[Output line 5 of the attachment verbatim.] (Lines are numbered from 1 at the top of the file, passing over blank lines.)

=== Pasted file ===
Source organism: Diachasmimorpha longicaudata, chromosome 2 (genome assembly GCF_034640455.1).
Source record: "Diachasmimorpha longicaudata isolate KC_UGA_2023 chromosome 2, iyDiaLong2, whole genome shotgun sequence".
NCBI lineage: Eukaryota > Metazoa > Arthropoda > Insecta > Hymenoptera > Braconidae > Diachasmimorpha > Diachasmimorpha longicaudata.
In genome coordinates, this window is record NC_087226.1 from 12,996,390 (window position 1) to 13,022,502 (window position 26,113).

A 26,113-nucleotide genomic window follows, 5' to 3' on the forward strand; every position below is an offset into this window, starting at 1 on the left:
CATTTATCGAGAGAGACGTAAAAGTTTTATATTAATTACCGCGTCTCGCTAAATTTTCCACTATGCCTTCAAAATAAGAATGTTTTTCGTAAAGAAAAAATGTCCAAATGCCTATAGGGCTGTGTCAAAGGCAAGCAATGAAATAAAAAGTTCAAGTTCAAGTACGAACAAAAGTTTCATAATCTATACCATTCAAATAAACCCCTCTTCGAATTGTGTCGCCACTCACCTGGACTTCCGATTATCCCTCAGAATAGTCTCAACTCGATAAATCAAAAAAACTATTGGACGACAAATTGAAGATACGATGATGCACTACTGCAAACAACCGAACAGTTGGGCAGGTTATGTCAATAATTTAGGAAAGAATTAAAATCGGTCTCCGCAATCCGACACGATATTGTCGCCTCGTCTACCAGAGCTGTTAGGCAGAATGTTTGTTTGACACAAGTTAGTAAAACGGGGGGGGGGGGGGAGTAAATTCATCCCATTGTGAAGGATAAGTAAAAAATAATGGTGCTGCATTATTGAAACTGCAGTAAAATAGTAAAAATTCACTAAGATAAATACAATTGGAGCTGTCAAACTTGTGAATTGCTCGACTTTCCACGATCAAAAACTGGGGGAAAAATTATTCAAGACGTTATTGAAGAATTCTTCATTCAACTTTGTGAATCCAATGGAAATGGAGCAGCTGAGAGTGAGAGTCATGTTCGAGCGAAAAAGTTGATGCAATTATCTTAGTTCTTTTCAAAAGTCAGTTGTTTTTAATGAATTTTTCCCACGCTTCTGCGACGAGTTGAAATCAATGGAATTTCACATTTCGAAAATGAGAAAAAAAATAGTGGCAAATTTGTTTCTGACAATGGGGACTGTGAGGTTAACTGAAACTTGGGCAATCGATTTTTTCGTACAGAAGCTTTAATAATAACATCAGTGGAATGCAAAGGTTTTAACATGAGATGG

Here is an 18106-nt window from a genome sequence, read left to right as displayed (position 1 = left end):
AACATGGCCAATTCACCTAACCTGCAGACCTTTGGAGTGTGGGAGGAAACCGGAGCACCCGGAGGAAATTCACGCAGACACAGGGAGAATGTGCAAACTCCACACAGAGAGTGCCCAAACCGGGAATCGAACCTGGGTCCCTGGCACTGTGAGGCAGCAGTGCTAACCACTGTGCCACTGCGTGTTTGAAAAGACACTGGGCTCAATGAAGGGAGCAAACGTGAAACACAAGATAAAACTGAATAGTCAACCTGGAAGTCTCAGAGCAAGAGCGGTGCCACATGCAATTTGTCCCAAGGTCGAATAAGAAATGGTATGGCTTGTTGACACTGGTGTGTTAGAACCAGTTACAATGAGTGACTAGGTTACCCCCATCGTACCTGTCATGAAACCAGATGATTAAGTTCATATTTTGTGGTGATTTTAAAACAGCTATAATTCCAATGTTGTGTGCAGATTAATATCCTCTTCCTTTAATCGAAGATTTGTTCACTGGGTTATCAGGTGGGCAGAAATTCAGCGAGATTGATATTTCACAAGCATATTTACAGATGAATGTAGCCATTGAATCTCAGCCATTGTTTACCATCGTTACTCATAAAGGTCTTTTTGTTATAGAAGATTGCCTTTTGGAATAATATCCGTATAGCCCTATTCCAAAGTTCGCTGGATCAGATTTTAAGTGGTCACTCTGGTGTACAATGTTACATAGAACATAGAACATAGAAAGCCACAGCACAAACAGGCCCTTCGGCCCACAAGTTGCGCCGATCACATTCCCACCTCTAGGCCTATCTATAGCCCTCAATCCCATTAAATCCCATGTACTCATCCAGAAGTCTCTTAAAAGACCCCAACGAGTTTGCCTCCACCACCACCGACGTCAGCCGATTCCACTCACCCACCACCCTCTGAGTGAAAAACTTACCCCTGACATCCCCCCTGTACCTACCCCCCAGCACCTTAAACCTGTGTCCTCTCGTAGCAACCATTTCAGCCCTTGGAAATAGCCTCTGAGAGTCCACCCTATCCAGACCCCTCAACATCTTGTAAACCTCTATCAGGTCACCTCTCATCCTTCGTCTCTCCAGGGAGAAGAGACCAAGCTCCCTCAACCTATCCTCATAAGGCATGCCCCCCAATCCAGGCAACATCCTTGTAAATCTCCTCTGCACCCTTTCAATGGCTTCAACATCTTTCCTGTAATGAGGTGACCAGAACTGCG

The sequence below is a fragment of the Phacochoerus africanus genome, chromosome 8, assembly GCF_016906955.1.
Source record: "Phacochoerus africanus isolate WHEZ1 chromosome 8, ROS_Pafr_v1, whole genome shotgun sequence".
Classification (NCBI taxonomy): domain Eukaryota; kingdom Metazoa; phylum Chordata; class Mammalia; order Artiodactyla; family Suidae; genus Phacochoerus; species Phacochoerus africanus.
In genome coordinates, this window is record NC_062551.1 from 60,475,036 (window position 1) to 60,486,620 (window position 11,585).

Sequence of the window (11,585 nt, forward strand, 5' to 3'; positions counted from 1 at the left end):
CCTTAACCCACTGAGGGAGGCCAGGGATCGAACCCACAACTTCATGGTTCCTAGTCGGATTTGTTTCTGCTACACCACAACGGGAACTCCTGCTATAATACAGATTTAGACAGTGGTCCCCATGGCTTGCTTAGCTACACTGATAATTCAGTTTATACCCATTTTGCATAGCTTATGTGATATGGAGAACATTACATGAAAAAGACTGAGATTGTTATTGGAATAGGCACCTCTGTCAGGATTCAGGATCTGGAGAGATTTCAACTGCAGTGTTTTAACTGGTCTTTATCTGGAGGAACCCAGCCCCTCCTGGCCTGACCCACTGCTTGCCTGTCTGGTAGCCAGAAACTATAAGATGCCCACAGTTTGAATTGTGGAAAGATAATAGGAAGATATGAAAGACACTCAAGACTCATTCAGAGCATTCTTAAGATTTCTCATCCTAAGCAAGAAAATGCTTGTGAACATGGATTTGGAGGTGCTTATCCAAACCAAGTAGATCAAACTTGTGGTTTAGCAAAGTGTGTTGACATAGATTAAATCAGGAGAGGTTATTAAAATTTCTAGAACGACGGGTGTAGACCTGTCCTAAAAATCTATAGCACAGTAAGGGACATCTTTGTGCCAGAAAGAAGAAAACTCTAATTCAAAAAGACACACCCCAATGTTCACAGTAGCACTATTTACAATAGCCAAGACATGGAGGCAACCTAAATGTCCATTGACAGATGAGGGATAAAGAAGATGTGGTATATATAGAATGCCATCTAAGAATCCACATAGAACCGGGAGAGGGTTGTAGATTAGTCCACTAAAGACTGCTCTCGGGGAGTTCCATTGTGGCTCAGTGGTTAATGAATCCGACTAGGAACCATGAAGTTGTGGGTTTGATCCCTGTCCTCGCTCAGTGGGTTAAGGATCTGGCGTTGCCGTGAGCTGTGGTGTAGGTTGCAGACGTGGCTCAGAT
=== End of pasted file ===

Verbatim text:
A 26,113-nucleotide genomic window follows, 5' to 3' on the forward strand; every position below is an offset into this window, starting at 1 on the left: